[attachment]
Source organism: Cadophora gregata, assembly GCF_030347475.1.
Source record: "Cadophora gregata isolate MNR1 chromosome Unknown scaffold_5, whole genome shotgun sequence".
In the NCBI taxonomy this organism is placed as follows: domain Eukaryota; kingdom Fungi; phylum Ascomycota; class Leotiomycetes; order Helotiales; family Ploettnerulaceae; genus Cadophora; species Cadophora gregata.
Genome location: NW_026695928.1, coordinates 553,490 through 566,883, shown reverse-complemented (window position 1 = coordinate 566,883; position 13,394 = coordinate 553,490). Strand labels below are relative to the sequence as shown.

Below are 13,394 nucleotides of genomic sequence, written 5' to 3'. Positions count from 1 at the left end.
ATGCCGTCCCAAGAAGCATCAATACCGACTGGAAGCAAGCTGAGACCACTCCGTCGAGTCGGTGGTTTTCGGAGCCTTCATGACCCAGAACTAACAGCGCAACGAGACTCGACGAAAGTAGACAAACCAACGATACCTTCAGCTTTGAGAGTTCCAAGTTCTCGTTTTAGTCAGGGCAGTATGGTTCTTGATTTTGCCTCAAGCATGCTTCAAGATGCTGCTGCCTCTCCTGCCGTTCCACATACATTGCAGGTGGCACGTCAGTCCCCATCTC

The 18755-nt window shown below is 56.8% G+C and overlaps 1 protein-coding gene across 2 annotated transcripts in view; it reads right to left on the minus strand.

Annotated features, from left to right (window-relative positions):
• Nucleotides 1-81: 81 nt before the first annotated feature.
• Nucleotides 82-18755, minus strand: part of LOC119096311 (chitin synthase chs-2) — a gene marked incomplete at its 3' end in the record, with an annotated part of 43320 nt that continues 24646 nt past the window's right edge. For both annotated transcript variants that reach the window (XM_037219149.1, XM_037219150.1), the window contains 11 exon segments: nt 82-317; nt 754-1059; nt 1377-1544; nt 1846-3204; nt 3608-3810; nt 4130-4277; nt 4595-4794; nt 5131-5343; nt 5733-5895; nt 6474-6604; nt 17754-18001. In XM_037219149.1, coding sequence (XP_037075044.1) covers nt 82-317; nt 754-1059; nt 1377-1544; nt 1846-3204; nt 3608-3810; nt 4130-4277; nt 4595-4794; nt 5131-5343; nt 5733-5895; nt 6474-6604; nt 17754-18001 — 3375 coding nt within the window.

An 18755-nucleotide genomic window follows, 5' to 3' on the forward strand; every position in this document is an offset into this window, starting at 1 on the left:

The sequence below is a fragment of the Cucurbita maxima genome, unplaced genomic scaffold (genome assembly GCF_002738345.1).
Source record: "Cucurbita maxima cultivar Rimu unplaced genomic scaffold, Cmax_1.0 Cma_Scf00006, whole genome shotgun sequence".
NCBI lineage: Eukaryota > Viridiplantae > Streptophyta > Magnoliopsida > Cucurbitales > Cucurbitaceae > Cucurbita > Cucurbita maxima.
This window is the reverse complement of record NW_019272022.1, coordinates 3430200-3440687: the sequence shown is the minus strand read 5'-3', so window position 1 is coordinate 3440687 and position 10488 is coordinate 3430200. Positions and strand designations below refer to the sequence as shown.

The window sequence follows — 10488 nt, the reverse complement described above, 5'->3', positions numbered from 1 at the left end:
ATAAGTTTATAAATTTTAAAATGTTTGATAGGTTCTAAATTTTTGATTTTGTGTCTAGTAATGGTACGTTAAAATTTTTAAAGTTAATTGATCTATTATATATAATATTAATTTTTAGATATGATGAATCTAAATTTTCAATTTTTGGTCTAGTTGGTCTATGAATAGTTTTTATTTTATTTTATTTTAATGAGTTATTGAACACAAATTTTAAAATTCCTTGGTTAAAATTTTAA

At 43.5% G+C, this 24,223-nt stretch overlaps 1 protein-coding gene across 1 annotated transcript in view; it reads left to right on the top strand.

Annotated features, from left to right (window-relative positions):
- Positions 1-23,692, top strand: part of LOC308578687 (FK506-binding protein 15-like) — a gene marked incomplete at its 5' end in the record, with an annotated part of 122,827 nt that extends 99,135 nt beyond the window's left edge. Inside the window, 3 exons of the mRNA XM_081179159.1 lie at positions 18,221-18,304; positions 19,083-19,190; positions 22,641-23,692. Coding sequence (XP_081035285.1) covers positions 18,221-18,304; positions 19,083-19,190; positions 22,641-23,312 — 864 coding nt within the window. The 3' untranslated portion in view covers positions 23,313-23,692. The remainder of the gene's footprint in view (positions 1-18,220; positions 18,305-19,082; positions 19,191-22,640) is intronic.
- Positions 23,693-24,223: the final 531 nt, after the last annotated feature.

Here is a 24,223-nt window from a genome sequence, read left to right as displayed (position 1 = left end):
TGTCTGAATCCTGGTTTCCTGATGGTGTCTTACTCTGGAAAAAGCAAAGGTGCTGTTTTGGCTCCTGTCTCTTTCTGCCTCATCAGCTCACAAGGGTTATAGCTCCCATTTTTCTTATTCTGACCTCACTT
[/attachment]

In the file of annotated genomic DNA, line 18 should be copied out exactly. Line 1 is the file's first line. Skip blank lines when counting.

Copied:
At 43.5% G+C, this 24,223-nt stretch overlaps 1 protein-coding gene across 1 annotated transcript in view; it reads left to right on the top strand.